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The Routes Not Taken: A Trip Through New York City's Unbuilt Subway System 1st Edition

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“The Routes Not Taken is a fascinating look at what did not happen with the New York City subway system and
why. Joseph Raskin provides detailed accounts of why several subway lines that have been long needed and desired―such as
one in the northeast Bronx and one across Queens and Brooklyn―never got built. The stories are full of twists and turns
as politicians, business interests, civic groups, transit advisors and engineers all argue over which line is needed,
what the specifics of its route should be, and even if it should be done ahead of another line. The Routes Not Taken is
engrossing but ultimately dispiriting. One comes away from reading Mr. Raskin’s book with a sense of awe that New York
City has a subway system of any kind and extent given the numerous competing forces that have cancelled each other out
in the past.” (―Paul Shaw Author of Helvetica and the New York City Subway System: The True (Maybe) Story)

“Joseph B. Raskin’s parents never owned a car, and so the New York subway system perhaps played an outsize role in
shaping his worldview. In The Routes Not Taken: A Trip Through New York City’s Unbuilt Subway System (Fordham University
Press), Mr. Raskin draws on this perspective to provide an insightful look at the what-might-have-beens of urban mass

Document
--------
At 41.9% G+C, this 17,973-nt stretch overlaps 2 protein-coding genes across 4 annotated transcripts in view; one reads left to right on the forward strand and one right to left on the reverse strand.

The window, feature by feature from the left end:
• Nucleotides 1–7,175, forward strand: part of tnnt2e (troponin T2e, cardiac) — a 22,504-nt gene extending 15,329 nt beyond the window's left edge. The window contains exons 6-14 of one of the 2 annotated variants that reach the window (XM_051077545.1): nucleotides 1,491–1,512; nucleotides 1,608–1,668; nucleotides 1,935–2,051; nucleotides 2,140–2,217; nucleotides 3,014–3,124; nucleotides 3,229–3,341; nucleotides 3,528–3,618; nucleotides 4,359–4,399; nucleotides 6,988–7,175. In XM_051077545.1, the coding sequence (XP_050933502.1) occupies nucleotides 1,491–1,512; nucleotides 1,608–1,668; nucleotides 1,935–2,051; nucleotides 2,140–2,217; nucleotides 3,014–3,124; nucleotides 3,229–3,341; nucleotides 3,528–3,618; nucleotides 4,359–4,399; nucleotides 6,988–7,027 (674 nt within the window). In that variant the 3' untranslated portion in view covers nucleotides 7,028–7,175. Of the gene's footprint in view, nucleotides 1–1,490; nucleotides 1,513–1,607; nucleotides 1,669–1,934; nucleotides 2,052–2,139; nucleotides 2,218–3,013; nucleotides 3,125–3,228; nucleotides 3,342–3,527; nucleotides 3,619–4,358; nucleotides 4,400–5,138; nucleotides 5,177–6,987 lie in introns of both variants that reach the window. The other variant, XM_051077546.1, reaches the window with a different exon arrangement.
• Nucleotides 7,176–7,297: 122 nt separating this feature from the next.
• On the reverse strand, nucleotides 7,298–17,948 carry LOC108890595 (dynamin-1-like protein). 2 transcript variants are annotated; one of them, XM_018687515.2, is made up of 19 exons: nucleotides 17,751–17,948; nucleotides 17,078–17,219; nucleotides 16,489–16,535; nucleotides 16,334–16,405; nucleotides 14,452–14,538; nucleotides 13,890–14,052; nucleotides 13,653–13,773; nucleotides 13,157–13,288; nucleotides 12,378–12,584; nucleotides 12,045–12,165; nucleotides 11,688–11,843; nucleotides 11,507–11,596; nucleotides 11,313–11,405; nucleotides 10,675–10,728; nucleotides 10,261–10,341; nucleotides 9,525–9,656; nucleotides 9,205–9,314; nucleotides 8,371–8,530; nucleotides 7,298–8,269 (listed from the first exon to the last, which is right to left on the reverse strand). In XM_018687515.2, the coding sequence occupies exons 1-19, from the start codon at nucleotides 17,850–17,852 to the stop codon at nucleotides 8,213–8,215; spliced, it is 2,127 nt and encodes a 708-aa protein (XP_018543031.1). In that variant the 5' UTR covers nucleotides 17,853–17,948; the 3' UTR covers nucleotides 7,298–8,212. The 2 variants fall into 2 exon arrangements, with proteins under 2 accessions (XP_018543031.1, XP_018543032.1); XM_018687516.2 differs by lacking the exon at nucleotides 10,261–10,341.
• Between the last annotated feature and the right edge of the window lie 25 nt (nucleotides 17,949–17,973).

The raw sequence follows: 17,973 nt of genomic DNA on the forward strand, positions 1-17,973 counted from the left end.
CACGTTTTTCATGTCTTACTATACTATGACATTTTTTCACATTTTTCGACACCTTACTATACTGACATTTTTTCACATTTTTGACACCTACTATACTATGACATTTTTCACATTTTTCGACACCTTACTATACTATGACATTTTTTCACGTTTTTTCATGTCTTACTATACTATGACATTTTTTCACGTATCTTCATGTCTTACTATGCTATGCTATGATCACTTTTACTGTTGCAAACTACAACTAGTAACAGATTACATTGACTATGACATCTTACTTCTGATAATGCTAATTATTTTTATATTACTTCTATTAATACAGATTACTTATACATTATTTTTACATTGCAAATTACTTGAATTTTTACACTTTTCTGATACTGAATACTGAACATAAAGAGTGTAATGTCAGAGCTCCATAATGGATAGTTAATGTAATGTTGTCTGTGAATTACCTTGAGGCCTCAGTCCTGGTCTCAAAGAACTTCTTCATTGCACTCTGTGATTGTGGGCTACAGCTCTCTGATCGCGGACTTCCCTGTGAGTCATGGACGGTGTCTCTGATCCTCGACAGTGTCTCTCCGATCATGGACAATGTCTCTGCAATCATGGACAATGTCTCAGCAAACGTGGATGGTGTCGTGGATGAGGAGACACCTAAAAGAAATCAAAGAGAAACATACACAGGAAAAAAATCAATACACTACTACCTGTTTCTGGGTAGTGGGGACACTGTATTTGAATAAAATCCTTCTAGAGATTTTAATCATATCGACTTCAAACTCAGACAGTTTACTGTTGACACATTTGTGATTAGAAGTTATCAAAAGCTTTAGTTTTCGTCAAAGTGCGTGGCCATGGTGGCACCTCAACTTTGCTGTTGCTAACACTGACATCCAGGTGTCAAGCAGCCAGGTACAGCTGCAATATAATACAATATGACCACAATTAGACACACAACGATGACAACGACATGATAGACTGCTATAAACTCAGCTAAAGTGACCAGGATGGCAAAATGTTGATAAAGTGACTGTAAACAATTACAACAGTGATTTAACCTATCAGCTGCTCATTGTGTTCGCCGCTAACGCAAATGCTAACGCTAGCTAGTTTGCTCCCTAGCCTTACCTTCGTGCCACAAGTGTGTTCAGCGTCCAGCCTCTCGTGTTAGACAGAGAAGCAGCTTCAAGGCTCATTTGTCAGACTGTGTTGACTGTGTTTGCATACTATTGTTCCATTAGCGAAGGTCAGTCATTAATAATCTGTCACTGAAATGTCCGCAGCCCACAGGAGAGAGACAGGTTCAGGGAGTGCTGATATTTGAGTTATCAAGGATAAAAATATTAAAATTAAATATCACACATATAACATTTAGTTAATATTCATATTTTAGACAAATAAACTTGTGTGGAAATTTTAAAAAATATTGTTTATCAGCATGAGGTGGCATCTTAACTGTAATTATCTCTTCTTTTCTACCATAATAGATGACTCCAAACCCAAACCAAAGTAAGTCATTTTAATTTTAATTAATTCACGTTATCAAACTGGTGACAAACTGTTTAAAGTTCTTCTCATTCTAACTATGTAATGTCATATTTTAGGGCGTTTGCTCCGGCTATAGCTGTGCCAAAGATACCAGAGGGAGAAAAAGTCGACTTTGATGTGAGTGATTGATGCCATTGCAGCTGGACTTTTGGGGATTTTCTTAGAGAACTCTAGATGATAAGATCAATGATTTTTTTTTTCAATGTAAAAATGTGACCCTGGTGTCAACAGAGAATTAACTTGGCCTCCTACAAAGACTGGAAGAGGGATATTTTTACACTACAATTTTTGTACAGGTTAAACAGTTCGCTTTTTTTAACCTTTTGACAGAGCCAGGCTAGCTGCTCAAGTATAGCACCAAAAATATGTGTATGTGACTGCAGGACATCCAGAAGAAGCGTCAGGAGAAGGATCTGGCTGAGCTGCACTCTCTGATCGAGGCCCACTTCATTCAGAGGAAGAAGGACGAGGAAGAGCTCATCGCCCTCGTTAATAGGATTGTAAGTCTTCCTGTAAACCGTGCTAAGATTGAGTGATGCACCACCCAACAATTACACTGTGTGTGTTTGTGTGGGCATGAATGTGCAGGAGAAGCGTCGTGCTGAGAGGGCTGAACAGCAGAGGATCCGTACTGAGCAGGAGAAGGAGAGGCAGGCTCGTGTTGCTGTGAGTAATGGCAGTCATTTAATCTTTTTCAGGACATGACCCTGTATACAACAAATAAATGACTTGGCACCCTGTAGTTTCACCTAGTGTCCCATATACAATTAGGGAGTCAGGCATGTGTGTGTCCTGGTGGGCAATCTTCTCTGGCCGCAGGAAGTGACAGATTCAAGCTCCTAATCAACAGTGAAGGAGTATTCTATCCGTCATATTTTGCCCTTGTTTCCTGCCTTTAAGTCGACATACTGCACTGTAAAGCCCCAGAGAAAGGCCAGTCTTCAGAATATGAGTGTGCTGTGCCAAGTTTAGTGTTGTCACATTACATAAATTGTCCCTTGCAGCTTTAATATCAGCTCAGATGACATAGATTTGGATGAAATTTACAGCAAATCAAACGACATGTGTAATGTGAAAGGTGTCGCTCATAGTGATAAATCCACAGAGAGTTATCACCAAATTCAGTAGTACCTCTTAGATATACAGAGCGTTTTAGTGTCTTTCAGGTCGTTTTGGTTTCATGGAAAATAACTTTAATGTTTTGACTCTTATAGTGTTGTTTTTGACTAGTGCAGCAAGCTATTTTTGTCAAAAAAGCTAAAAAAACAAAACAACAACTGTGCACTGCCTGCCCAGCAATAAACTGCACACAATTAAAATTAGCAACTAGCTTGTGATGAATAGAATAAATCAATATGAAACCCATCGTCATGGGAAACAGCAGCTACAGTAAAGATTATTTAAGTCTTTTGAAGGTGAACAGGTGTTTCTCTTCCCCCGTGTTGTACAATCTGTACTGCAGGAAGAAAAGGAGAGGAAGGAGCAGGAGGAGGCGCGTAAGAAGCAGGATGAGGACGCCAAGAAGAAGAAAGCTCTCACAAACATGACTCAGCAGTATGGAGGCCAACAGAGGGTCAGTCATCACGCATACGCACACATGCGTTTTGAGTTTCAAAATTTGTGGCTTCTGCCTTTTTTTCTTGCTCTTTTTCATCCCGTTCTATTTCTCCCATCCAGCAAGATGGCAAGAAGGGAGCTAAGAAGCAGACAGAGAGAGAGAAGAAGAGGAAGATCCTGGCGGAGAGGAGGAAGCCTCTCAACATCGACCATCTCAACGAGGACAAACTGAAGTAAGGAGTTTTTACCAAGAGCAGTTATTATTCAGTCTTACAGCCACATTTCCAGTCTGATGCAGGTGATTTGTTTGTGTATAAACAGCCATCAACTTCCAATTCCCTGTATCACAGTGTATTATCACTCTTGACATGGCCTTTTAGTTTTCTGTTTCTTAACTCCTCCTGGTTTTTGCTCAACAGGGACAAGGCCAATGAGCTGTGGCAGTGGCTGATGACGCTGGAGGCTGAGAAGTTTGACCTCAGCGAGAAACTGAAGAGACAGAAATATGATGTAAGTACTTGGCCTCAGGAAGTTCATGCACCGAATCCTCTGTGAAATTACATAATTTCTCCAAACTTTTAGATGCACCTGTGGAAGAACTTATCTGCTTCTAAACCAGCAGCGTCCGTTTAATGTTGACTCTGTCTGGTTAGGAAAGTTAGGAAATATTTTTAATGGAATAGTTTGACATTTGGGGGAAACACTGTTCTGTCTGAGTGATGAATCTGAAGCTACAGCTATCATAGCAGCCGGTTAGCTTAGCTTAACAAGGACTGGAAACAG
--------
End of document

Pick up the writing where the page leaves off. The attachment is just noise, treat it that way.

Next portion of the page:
transit. The first subway, the IRT from City Hall to West 145th Street, was built in four and a half years. That pace
has rarely been equaled in the century since. Consider that the Second Avenue subway, the first segment of which is to
open in 2016, was envisioned in 1929. Why were certain lines elevated ― and later demolished ― instead of buried? Mr.
Raskin, the assistant director of government and community relations for New York City Transit, dusts off old blueprints
of lines that were never built or never completed, explaining how the system shaped urban development and how political
and economic forces conspired to create today’s subways. If only the Transit Construction Commission’s 1920 plan had
been adopted: a $350 million, 20-year blueprint that would have provided a grid of subway lines covering all five
boroughs and provided for a city with a population even bigger than today’s." (―Sam Roberts The New York Times)

Apart from sheer enjoyment, this book underscores how radically decisions about transit shape property values, commerce,
neighborhoods, and people. (―Choice Magazine)

“This is an extraordinary and magisterial book, the product of years of diligent research on a topic that has been
almost completely ignored, but one central to the understanding of the evolution of New York City in the twentieth
century.” (―Peter Eisenstadt author of Rochdale Village: Robert Moses, 6,000 Families, and New York City's Great
Experiment in Integrated Housing)

“The New York subway is a source of basic mobility in the world’s greatest city, but there remains much to be learned
about why it came to be and how it functions. Raskin has given us a book that places all of our factual and historical
narratives in a much larger context―what might have been, what could have been, and, perhaps, what should have been.”
(―Brian J. Cudahy A Century of Subways: Celebrating 100 Years of New York’s Underground Railways)

In presenting studies of what he regards as the most important unbuilt lines, Mr. Raskin encourages his
readers to think about the adaptable nature of the city. (―Wall Street Journal)

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About the Author

Joseph B. Raskin is an independent scholar. He is widely regarded as an authority on unbuilt subway
systems, on which he has been interviewed by the New York Times. He recently retired as Assistant Director of Government
and Community Relations for MTA New York City Transit.

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